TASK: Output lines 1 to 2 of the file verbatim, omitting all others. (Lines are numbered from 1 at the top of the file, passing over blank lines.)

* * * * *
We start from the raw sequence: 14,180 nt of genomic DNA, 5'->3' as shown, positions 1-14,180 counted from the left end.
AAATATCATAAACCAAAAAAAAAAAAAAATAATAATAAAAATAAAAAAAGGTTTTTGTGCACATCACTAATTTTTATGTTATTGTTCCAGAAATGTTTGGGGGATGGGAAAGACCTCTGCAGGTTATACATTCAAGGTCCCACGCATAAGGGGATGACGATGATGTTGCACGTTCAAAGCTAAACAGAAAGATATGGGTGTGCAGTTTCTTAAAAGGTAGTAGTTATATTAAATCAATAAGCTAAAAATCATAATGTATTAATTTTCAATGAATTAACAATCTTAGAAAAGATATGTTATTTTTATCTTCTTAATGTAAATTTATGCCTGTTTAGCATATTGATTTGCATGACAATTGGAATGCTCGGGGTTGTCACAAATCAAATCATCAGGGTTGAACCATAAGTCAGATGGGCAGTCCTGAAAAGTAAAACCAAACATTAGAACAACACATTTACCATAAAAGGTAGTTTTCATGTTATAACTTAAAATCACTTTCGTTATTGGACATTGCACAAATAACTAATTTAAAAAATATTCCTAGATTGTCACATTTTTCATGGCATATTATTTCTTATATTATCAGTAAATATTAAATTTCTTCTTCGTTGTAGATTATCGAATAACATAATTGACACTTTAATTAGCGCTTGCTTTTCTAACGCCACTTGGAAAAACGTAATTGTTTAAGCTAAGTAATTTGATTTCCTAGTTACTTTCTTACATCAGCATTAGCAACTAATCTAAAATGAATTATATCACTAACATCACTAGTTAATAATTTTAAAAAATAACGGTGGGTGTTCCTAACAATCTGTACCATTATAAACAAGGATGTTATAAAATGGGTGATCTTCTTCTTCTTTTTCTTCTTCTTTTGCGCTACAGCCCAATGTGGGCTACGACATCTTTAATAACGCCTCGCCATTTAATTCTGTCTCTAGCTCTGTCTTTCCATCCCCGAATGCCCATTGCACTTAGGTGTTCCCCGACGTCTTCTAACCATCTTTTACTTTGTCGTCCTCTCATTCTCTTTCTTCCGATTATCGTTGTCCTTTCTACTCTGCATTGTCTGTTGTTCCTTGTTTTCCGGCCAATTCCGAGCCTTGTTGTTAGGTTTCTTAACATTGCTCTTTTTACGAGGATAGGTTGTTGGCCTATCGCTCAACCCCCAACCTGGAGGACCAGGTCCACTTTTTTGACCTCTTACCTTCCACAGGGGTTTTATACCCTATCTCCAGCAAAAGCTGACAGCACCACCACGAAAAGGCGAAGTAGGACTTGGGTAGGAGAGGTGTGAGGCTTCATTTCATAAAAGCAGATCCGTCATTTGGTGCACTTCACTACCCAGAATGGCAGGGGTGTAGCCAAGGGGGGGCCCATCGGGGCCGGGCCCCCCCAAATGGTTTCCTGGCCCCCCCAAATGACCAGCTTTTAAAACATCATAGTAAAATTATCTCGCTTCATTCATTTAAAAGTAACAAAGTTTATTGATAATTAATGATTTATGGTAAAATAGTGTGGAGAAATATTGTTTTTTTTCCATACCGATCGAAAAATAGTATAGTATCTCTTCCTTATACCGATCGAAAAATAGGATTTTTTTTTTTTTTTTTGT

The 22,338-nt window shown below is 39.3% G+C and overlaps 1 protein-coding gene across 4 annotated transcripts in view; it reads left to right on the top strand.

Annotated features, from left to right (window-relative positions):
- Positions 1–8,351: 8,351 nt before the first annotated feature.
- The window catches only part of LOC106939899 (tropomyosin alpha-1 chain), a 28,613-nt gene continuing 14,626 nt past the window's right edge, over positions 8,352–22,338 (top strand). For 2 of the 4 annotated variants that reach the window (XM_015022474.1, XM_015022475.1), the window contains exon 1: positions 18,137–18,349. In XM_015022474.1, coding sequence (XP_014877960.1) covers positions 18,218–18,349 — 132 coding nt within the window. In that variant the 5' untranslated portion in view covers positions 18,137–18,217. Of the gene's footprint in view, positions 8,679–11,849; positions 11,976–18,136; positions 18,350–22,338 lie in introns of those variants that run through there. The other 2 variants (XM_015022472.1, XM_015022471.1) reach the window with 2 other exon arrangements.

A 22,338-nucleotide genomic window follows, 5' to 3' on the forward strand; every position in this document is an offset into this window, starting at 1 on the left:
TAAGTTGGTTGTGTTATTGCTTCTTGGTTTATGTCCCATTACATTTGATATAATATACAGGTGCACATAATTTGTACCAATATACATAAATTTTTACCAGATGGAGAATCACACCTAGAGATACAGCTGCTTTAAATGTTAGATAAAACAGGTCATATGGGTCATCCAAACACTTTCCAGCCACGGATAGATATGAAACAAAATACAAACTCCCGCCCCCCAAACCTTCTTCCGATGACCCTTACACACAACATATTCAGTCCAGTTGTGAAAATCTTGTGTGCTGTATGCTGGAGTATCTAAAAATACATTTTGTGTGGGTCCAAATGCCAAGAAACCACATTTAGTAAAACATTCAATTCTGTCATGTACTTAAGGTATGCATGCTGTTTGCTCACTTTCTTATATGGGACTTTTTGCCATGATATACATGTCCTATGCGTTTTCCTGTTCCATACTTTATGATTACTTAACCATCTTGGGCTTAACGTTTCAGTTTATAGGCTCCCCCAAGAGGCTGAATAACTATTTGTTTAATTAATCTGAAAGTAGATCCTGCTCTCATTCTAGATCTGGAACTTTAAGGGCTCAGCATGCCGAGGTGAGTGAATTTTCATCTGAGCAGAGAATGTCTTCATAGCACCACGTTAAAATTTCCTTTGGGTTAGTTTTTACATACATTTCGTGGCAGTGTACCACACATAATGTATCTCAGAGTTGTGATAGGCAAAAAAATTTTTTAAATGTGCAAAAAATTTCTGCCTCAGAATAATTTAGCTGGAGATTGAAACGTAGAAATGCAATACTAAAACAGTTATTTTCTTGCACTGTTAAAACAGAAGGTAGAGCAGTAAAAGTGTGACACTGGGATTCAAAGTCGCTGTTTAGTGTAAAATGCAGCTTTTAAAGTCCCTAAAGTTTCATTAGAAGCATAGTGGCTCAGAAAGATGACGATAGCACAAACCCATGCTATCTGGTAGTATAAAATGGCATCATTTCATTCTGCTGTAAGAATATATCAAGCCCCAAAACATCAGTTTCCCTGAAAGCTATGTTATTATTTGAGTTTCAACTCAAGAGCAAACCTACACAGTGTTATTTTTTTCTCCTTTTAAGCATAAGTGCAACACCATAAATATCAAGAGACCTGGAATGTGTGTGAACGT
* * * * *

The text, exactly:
We start from the raw sequence: 14,180 nt of genomic DNA, 5'->3' as shown, positions 1-14,180 counted from the left end.
AAATATCATAAACCAAAAAAAAAAAAAAATAATAATAAAAATAAAAAAAGGTTTTTGTGCACATCACTAATTTTTATGTTATTGTTCCAGAAATGTTTGGGGGATGGGAAAGACCTCTGCAGGTTATACATTCAAGGTCCCACGCATAAGGGGATGACGATGATGTTGCACGTTCAAAGCTAAACAGAAAGATATGGGTGTGCAGTTTCTTAAAAGGTAGTAGTTATATTAAATCAATAAGCTAAAAATCATAATGTATTAATTTTCAATGAATTAACAATCTTAGAAAAGATATGTTATTTTTATCTTCTTAATGTAAATTTATGCCTGTTTAGCATATTGATTTGCATGACAATTGGAATGCTCGGGGTTGTCACAAATCAAATCATCAGGGTTGAACCATAAGTCAGATGGGCAGTCCTGAAAAGTAAAACCAAACATTAGAACAACACATTTACCATAAAAGGTAGTTTTCATGTTATAACTTAAAATCACTTTCGTTATTGGACATTGCACAAATAACTAATTTAAAAAATATTCCTAGATTGTCACATTTTTCATGGCATATTATTTCTTATATTATCAGTAAATATTAAATTTCTTCTTCGTTGTAGATTATCGAATAACATAATTGACACTTTAATTAGCGCTTGCTTTTCTAACGCCACTTGGAAAAACGTAATTGTTTAAGCTAAGTAATTTGATTTCCTAGTTACTTTCTTACATCAGCATTAGCAACTAATCTAAAATGAATTATATCACTAACATCACTAGTTAATAATTTTAAAAAATAACGGTGGGTGTTCCTAACAATCTGTACCATTATAAACAAGGATGTTATAAAATGGGTGATCTTCTTCTTCTTTTTCTTCTTCTTTTGCGCTACAGCCCAATGTGGGCTACGACATCTTTAATAACGCCTCGCCATTTAATTCTGTCTCTAGCTCTGTCTTTCCATCCCCGAATGCCCATTGCACTTAGGTGTTCCCCGACGTCTTCTAACCATCTTTTACTTTGTCGTCCTCTCATTCTCTTTCTTCCGATTATCGTTGTCCTTTCTACTCTGCATTGTCTGTTGTTCCTTGTTTTCCGGCCAATTCCGAGCCTTGTTGTTAGGTTTCTTAACATTGCTCTTTTTACGAGGATAGGTTGTTGGCCTATCGCTCAACCCCCAACCTGGAGGACCAGGTCCACTTTTTTGACCTCTTACCTTCCACAGGGGTTTTATACCCTATCTCCAGCAAAAGCTGACAGCACCACCACGAAAAGGCGAAGTAGGACTTGGGTAGGAGAGGTGTGAGGCTTCATTTCATAAAAGCAGATCCGTCATTTGGTGCACTTCACTACCCAGAATGGCAGGGGTGTAGCCAAGGGGGGGCCCATCGGGGCCGGGCCCCCCCAAATGGTTTCCTGGCCCCCCCAAATGACCAGCTTTTAAAACATCATAGTAAAATTATCTCGCTTCATTCATTTAAAAGTAACAAAGTTTATTGATAATTAATGATTTATGGTAAAATAGTGTGGAGAAATATTGTTTTTTTTCCATACCGATCGAAAAATAGTATAGTATCTCTTCCTTATACCGATCGAAAAATAGGATTTTTTTTTTTTTTTTTGT